Tenebrism was especially practiced in Spain and the Spanish-ruled Kingdom of Naples, by Jusepe de Ribera and his followers. Adam Elsheimer (1578–1610), a German artist living in Rome, produced several night scenes lit mainly by fire, and sometimes moonlight. Unlike Caravaggio's, his dark areas contain very subtle detail and interest. The influences of Caravaggio and Elsheimer were strong on Peter Paul Rubens, who exploited their respective approaches to tenebrosity for dramatic effect in paintings such as The Raising of the Cross (1610–1611). Artemisia Gentileschi (1593–1656), a Baroque artist who was a follower of Caravaggio, was also an outstanding exponent of tenebrism and chiaroscuro.

A particular genre that developed was the nocturnal scene lit by candlelight, which looked back to earlier northern artists such as Geertgen tot Sint Jans and more immediately, to the innovations of Caravaggio and Elsheimer. This theme played out with many artists from the Low Countries in the first few decades of the seventeenth century, where it became associated with the Utrecht Caravaggisti such as Gerrit van Honthorst and Dirck van Baburen, and with Flemish Baroque painters such as Jacob Jordaens. Rembrandt van Rijn's (1606–1669) early works from the 1620s also adopted the single-candle light source. The nocturnal candle-lit scene re-emerged in the Dutch Republic in the mid-seventeenth century on a smaller scale in the works of fijnschilders such as Gerrit Dou and Gottfried Schalken.

The Matchmaker by Gerrit van Honthorst, 1625 Gerrit van Honthorst - De koppelaarster.jpg
The Matchmaker by Gerrit van Honthorst, 1625

Rembrandt's own interest in effects of darkness shifted in his mature works. He relied less on the sharp contrasts of light and dark that marked the Italian influences of the earlier generation, a factor found in his mid-seventeenth-century etchings. In that medium he shared many similarities with his contemporary in Italy, Giovanni Benedetto Castiglione, whose work in printmaking led him to invent the monotype.

Outside the Low Countries, artists such as Georges de La Tour and Trophime Bigot in France and Joseph Wright of Derby in England, carried on with such strong, but graduated, candlelight chiaroscuro. Watteau used a gentle chiaroscuro in the leafy backgrounds of his fêtes galantes, and this was continued in paintings by many French artists, notably Fragonard. At the end of the century Fuseli and others used a heavier chiaroscuro for romantic effect, as did Delacroix and others in the nineteenth century.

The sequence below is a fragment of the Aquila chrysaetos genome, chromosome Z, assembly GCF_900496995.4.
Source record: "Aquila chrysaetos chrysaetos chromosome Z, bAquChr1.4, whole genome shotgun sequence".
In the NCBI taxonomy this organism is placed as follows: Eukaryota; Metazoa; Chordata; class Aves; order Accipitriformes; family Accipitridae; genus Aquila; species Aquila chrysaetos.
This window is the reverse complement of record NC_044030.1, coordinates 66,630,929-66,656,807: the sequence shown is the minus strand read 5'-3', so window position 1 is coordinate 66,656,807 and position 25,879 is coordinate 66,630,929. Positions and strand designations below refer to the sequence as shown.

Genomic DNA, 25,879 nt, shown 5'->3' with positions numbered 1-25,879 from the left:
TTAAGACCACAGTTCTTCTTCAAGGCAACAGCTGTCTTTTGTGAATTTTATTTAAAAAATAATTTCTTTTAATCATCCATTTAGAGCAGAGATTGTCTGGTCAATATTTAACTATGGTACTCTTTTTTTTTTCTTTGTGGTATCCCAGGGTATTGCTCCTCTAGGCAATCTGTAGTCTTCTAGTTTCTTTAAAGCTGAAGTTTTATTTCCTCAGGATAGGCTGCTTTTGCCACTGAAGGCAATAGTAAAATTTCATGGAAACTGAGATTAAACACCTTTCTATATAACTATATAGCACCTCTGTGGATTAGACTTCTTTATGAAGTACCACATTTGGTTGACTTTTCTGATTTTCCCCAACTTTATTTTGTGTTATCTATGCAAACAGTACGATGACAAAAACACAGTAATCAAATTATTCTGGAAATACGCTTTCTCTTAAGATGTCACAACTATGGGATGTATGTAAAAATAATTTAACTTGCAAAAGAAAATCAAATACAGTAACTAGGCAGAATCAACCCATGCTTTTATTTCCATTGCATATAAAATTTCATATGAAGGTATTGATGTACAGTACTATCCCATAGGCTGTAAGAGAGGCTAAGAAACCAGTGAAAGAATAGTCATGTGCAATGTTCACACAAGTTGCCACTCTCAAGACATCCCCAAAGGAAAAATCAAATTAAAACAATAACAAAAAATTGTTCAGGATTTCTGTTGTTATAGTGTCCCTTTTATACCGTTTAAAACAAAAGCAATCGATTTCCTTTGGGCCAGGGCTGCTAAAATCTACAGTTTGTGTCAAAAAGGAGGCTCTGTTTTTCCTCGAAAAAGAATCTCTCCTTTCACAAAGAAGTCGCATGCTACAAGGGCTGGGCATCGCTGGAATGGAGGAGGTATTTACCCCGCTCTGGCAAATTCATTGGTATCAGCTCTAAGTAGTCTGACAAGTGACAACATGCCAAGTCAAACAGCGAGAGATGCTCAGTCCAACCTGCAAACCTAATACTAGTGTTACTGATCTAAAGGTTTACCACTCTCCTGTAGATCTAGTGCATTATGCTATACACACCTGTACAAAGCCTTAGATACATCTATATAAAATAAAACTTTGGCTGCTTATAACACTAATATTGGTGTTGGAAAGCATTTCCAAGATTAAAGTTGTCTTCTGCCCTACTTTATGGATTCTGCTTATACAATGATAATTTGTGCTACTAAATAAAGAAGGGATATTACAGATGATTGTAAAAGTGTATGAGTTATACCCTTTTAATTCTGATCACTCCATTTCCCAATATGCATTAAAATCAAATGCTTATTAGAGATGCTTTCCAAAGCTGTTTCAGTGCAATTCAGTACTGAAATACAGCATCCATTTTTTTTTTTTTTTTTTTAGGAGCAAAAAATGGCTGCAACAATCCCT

Use of the term

Joseph Wright of Derby painted several large groups with strong chiaroscuro, such as A Philosopher Lecturing on the Orrery, 1766 Wright of Derby, The Orrery.jpg
Joseph Wright of Derby painted several large groups with strong chiaroscuro, such as A Philosopher Lecturing on the Orrery , 1766

The French use of the term, clair-obscur, was introduced by the seventeenth-century art-critic Roger de Piles in the course of a famous argument (Débat sur le coloris), on the relative merits of drawing and colour in painting (his Dialogues sur le coloris, 1673, [21] was a key contribution to the Débat).

In English, the Italian term has been used since at least the late seventeenth century. The term is less frequently used of art after the late nineteenth century, although the Expressionist and other modern movements make great use of the effect.

Especially since the strong twentieth-century rise in the reputation of Caravaggio, in non-specialist use the term is mainly used for strong chiaroscuro effects such as his, or Rembrandt's. As the Tate puts it: "Chiaroscuro is generally only remarked upon when it is a particularly prominent feature of the work, usually when the artist is using extreme contrasts of light and shade". [22] Photography and cinema also have adopted the term. For the history of the term, see René Verbraeken, Clair-obscur, histoire d’un mot (Nogent-le-Roi, 1979). [23]

Cinema and photography

Chiaroscuro also is used in cinematography to indicate extreme low key and high-contrast lighting to create distinct areas of light and darkness in films, especially in black and white films. Classic examples are The Cabinet of Dr. Caligari (1920), Nosferatu (1922), Metropolis (1927) The Hunchback of Notre Dame (1939), The Devil and Daniel Webster (1941), and the black and white scenes in Andrei Tarkovsky's Stalker (1979).

For example, in Metropolis , chiaroscuro lighting is used to create contrast between light and dark mise-en-scene and figures. The effect of this is primarily to highlight the differences between the capitalist elite and the workers.

In photography, chiaroscuro can be achieved with the use of "Rembrandt lighting". In more highly developed photographic processes, this technique also may be termed "ambient/natural lighting", although when done so for the effect, the look is artificial and not generally documentary in nature. In particular, Bill Henson along with others, such as W. Eugene Smith, Josef Koudelka, Garry Winogrand, Lothar Wolleh, Annie Leibovitz, Floria Sigismondi, and Ralph Gibson may be considered some of the modern masters of chiaroscuro in documentary photography.